Long-Term Care 

The vast majority of the over 40 million older adults in the United States live independently in the community (Federal Interagency Forum on Aging-Related Statistics, 2012). Working with older adults requires specialized competencies and skills (c.f. Molinari, 2011); however, the long-term care (LTC) environment is often home to a unique subset of the older adult population. These individuals are often differentiated from their community-dwelling counterparts based on their advanced age, disability status, and fewer resources for living independently (Hill, Thorn, Bowling, & Morrison, 2002). Working with such a population poses a unique challenge for mental health providers, as various medical, familial, and societal factors must be simultaneously considered. Psychologists working in the LTC environment may be consulted for a variety of issues, such as health and behavioral concerns, end-of-life issues, or mood disorders. Regardless of the intervention needed, collaborating with multiple professionals is a vital skill. The resources outlined below offer guidance for psychological practice in a LTC setting and highlight considerations and methods for interventions of commonly found issues in the LTC environment.

Clinical Role

Upon referral, patients should undergo a complete diagnostic interview. Testing, including measures of cognitive, psychological, and neuropsychological functioning, may or may not be part of the initial clinical workup. However, in view of the complex presentation of symptoms, the interaction of medical and psychological conditions, and the fact that a patient’s self-report often minimizes true underlying impairments in older adults, cognitive and psychological test measures are strongly recommended. Testing helps to document the presence and severity of psychological disturbances, decision making capacity, attitudes toward recovery, helps with treatment planning, and establishes a baseline to measure future progress or decline.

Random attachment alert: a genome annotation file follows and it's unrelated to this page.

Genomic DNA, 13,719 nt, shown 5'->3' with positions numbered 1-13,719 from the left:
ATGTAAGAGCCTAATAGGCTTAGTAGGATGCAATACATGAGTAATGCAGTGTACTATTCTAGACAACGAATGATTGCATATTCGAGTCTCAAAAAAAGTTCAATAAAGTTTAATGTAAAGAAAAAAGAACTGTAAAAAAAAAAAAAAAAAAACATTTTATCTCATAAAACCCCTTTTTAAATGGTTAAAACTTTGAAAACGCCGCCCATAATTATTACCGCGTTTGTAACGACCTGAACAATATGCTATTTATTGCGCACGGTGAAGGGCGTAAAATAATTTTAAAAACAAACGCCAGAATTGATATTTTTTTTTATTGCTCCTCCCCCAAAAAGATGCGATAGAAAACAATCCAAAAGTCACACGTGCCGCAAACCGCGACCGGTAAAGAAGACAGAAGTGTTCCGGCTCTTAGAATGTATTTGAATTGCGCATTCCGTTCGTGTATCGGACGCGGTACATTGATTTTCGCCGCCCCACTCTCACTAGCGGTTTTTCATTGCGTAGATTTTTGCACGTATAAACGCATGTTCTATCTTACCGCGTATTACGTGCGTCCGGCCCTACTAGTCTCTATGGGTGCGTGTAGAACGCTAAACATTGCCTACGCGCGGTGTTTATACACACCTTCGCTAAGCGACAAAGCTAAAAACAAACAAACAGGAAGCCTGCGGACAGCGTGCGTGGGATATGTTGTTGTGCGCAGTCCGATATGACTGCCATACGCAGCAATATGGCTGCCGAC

Individual, group, and family psychotherapy are all effective treatment modalities with this population. Many of the traditional professional services provided by psychologists in outpatient, residential and long term care settings address adjustment disorders. Long term care admission and placement can produce psychological disorders due to a loss of independent functioning, separation from one’s home and family, and becoming dependent on caregivers. Depression and generalized anxiety symptoms are frequently in the clinical picture, and manifested typically by withdrawal and isolation, eating and sleeping problems, non-adherence to treatment plans, and disruptive behaviors. Also, behavior problems often accompany the mental decline that accompanies dementia. The theme of death and dying must be included in the purview of the consulting psychologist, as well as counseling and support for the patient’s family, and psychoeducation on a variety of clinical issues.

If a patient is inappropriate for psychotherapy services, developing and implementing behavioral strategies (beyond the initial assessment and written plan) without patient interaction and without engagement in a psychotherapeutic process is not billable.  Further, conferencing with staff about behavioral interventions also is not billable.

The health and behavior CPT codes allow psychologists to treat patients who do not have a psychiatric disorder or diagnosis. Assessment and interventions are based on the medical diagnosis, the co-morbid or underlying psychological factors affecting or impacted by the medical conditions, and problems in coping with or managing the medical condition. These procedures are a valuable alternative to traditional assessment and psychotherapy codes, as they allow the practitioner to capture necessary services related to a patient’s physical health, adherence to medical treatment, coping skills, health-promoting behaviors, and health-risk behaviors.